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I’d like to start, oddly enough, with a popular song entitled, “Waiting on the World to Change,” by John Mayer. I’m sure that many of you know the song. Mayer sings that, “We see everything that's going wrong with the world and those who lead it. We just feel like we don't have the means to rise above and beat it.”

I had this feeling that there was something more I could do in the world, but I didn’t know what it was. I was working at a hotel when 9/11 struck. The hotel volunteered to become a grief center for families and victims of 9/11. As part of that, social workers from the Red Cross and other agencies were set up in the lobby, providing assistance to family members of the missing, as well as survivors of the collapse of the towers. That was a defining moment for me. I knew in my heart that I could be doing more in the world; that I could be deploying myself more fully. However, it wasn’t until that moment that I saw the difference between the help that I could provide, and the help that the social workers could provide. No one needed help with luggage. They needed referrals, crisis intervention, and counseling. In short, they needed professional social workers.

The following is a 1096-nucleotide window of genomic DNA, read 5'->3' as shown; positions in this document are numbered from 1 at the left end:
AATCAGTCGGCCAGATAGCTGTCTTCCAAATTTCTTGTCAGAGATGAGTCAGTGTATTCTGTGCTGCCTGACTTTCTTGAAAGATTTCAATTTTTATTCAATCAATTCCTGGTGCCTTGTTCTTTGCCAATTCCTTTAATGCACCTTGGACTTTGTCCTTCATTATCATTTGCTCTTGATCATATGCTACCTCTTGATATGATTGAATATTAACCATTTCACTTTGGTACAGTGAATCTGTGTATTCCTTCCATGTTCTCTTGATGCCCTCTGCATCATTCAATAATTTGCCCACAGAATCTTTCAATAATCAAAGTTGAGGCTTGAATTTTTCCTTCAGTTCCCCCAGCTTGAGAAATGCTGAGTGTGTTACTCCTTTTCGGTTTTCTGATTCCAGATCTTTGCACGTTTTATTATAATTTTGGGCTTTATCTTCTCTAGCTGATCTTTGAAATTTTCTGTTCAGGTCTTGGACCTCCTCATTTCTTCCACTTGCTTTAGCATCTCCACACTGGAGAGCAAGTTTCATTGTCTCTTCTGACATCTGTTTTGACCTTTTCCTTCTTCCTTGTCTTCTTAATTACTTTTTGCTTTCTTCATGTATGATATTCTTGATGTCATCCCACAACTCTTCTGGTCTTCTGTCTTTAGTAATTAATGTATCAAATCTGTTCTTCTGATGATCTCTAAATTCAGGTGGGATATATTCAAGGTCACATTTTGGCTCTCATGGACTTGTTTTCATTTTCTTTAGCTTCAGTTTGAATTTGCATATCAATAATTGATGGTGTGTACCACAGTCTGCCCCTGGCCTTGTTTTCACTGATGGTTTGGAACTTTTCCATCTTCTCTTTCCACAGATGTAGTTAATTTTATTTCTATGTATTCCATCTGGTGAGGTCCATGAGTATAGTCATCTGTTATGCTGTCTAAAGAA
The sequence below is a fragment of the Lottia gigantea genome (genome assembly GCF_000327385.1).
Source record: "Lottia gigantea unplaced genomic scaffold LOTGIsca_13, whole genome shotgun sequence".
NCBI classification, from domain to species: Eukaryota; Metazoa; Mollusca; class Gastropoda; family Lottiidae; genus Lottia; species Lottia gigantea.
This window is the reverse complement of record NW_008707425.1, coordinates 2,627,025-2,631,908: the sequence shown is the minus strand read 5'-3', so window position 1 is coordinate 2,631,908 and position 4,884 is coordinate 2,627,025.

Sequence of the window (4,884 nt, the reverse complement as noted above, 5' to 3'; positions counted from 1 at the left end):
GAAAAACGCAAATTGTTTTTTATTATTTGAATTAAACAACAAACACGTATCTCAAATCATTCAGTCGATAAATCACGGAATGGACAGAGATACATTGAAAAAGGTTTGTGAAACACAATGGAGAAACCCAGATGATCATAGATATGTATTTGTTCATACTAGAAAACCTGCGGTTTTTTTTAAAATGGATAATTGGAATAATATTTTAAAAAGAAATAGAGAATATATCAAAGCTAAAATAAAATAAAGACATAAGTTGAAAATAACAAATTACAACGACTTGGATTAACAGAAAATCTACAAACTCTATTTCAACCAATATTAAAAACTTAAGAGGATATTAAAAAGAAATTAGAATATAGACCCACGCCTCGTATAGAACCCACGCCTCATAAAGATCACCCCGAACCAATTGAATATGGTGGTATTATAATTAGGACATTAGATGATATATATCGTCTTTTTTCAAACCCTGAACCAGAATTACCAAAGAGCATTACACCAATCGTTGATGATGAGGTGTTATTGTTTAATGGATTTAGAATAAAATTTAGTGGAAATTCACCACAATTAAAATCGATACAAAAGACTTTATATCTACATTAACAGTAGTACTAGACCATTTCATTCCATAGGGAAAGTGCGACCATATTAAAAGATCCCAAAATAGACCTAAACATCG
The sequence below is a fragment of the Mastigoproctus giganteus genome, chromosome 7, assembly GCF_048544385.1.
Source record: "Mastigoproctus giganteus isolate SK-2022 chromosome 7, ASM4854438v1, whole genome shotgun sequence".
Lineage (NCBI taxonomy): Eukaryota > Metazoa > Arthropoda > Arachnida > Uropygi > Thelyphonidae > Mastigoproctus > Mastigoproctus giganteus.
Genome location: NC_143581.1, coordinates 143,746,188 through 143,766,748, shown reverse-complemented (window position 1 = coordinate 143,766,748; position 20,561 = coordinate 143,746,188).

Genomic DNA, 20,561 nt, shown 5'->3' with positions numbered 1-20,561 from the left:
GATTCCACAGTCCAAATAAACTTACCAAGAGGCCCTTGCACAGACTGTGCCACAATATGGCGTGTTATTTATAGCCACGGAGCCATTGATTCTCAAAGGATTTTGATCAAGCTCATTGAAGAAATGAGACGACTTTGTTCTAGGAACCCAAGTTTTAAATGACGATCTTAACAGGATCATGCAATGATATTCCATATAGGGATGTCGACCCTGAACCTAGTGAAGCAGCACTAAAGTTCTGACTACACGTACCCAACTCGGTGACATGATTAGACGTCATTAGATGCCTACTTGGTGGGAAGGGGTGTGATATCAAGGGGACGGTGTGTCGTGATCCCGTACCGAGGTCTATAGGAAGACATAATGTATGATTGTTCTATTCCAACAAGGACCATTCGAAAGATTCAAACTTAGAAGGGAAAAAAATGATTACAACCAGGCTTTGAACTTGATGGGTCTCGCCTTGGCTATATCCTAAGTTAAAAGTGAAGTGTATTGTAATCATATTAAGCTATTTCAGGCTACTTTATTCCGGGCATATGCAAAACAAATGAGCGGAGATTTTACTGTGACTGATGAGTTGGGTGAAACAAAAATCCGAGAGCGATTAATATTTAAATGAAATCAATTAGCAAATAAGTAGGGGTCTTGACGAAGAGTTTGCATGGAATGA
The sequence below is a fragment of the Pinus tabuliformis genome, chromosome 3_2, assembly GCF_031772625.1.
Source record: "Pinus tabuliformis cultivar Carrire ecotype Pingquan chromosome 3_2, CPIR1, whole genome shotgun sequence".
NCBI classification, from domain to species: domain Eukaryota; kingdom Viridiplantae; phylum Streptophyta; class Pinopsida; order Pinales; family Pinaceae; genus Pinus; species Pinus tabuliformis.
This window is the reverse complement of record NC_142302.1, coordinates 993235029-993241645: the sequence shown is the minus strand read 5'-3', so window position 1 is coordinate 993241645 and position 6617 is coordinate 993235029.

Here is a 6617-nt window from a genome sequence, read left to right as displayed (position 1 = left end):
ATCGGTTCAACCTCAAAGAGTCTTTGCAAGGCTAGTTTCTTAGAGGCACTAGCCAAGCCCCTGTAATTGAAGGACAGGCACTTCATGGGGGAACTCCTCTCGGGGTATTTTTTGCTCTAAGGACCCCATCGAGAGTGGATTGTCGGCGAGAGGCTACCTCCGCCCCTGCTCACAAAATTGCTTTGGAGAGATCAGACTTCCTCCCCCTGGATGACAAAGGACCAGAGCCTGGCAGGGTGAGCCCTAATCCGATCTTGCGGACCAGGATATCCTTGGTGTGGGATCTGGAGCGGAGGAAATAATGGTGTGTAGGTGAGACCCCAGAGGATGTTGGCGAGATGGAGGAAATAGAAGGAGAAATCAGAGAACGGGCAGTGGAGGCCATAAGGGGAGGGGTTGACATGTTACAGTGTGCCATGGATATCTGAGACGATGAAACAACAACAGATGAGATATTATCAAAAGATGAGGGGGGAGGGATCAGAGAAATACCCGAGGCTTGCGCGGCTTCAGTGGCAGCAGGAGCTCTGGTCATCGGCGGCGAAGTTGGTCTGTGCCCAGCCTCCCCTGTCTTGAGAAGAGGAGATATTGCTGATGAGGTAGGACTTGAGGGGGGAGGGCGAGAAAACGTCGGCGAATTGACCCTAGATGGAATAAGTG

I think there is sometimes a societal assumption that anyone can do social work. That is entirely untrue, and in that moment, at the hotel, I saw how untrue it was because I could see that good intentions were not enough. It takes training and skill and hard work to become a professional social worker. The Springfield College School of Social Work provides students with the knowledge, skills, and preparation necessary to become an effective member of this profession.

Excerpt from 2007 Convocation speech.

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